He was chanting three hundred thousand names every day. We can’t do that but we know it’s possible. What we also know that if we chanted as much it wouldn’t have the same effect on our lives, at least not immediately. So, how could we believe that Haridāsa Ṭhākura achieved perfection when replicating his activities generally doesn’t bring the same result? That’s where miracles come handy. Off the top of my head there were three – driving the snake out of the cave, withstanding māyā’s temptation in the form of a prostitute, and beatings.

Snake is the least impressive of those, could have happened for all sorts of reasons, normally, we wouldn’t even consider it as a genuine problem. Prostitute was cool, we can’t do that, but many saintly people in history have learned to withstand sex desires so it’s not really that big of a deal. We are all expected to pass this test sooner or later and we all know how close or how far we are from passing it. When we are fully engaged in service it appears to be super easy, won’t even enter our minds, now we have to learn how to do it when we are alone with a horny woman sitting in our room for hours. Not easy but doable.

Beatings, however, no one can do that. If you are meant to be beaten to death you will die. To survive this ordeal one must be personally protected by the Lord, there’s no other way. If it ever happens to us we hope the Lord would interfere, too, but it is not guaranteed, sadly. Initially we all expect full protection from Kṛṣṇa but at some point we all have to realize that Kṛṣṇa consciousness means consciousness, not bodily comfort. Kṛṣṇa will protect us spiritually and He guarantees our return back to Godhead but not freedom from pain and certainly not freedom from death.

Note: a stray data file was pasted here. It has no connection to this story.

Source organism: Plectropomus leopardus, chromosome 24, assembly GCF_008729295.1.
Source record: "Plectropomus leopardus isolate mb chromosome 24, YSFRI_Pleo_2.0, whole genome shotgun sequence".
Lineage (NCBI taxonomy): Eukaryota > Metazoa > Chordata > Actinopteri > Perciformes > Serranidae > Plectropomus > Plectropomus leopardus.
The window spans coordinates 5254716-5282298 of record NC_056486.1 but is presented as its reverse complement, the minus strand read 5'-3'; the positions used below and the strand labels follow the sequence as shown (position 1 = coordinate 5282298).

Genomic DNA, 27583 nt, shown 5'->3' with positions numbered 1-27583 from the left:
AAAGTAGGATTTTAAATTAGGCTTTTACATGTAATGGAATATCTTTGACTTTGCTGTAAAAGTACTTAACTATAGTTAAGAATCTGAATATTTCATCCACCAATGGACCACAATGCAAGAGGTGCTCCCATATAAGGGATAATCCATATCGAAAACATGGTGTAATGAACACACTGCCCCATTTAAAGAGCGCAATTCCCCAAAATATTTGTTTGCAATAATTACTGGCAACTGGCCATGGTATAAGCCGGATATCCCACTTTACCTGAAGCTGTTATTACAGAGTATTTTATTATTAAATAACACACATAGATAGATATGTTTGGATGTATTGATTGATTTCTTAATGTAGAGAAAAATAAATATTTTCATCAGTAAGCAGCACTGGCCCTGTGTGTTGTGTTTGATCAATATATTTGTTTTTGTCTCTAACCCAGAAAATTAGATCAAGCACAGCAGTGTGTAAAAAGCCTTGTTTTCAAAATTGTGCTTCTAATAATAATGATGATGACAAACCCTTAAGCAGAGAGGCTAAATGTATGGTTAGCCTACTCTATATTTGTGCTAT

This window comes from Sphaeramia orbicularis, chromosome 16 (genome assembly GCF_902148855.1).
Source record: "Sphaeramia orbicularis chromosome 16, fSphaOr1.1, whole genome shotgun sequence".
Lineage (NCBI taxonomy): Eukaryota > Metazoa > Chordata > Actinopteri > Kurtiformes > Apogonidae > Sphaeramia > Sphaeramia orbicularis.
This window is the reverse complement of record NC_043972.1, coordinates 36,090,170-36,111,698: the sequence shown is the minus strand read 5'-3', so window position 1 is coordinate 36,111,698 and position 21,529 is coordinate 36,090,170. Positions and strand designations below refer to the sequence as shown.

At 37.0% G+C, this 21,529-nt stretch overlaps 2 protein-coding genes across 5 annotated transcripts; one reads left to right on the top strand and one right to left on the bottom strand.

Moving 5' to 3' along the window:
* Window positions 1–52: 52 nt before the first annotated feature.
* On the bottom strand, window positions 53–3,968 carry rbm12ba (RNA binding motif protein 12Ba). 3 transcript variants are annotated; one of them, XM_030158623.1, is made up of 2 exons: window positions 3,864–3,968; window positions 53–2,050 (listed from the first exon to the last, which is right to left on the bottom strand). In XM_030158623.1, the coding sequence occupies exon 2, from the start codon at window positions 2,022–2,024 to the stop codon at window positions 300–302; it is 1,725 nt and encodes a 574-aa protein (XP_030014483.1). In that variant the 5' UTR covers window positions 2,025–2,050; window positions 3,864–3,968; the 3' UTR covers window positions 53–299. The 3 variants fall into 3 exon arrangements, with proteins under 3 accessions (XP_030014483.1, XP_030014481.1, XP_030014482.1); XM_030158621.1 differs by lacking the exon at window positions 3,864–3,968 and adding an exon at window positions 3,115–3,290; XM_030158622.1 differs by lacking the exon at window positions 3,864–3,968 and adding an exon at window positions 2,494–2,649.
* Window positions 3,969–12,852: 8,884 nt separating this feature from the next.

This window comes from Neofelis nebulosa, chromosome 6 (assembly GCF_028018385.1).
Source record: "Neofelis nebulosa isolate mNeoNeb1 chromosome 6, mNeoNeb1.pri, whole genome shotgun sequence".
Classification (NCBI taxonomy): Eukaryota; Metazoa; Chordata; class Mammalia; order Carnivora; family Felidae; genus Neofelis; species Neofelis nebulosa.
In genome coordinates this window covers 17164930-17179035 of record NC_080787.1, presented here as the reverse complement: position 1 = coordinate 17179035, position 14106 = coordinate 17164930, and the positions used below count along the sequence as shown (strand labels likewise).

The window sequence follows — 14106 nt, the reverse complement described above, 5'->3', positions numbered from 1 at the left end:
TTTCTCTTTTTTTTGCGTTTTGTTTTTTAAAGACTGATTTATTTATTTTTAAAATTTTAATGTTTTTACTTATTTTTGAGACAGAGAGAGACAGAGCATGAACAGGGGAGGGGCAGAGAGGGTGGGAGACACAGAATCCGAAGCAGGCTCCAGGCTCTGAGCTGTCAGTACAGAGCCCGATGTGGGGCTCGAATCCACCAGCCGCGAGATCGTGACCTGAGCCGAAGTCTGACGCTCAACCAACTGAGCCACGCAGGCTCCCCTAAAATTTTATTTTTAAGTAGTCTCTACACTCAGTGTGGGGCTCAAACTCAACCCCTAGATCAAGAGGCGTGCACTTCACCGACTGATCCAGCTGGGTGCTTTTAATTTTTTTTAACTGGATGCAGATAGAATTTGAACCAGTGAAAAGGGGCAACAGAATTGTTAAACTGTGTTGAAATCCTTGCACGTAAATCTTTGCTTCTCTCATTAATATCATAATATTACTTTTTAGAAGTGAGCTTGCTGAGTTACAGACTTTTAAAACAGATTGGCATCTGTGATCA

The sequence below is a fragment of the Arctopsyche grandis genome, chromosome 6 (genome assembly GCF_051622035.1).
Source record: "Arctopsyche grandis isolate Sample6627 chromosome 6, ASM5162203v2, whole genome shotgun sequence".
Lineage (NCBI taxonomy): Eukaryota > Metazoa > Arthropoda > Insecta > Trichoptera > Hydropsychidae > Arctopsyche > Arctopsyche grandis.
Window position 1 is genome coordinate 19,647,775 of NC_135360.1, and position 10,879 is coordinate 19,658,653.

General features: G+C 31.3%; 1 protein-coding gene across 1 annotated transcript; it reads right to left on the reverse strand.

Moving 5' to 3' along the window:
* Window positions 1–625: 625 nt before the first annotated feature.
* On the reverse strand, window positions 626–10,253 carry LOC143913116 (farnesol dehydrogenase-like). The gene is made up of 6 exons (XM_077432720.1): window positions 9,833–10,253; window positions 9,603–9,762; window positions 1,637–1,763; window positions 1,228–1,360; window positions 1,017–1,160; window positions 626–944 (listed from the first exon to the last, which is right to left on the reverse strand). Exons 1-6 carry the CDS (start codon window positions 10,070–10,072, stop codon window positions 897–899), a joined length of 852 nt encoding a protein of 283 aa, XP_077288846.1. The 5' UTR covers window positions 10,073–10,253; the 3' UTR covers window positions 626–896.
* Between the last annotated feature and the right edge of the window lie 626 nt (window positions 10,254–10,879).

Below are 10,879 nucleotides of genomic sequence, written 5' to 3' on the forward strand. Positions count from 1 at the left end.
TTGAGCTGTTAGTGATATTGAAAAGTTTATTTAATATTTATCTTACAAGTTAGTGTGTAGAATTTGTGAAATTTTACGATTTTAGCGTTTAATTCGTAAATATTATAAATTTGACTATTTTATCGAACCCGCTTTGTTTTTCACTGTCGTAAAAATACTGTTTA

One could say that being killed for one’s faith reflects badly on the Lord, too. After all, even the Bengali king wanted Haridāsa’s survival as proof, but throughout history many torturers converted by seeing faith of their victims even if victims did not survive. These converts then were killed themselves.

I see no reasons why any of us would have to survive beatings and torture, except some special circumstances. Haridāsa Ṭhākura’s mission had hardly even begun and he had a big role to play in pastimes of Lord Caitanya. Do we have a similar important task ahead? Can’t somebody else do it if we die? We are not THAT important.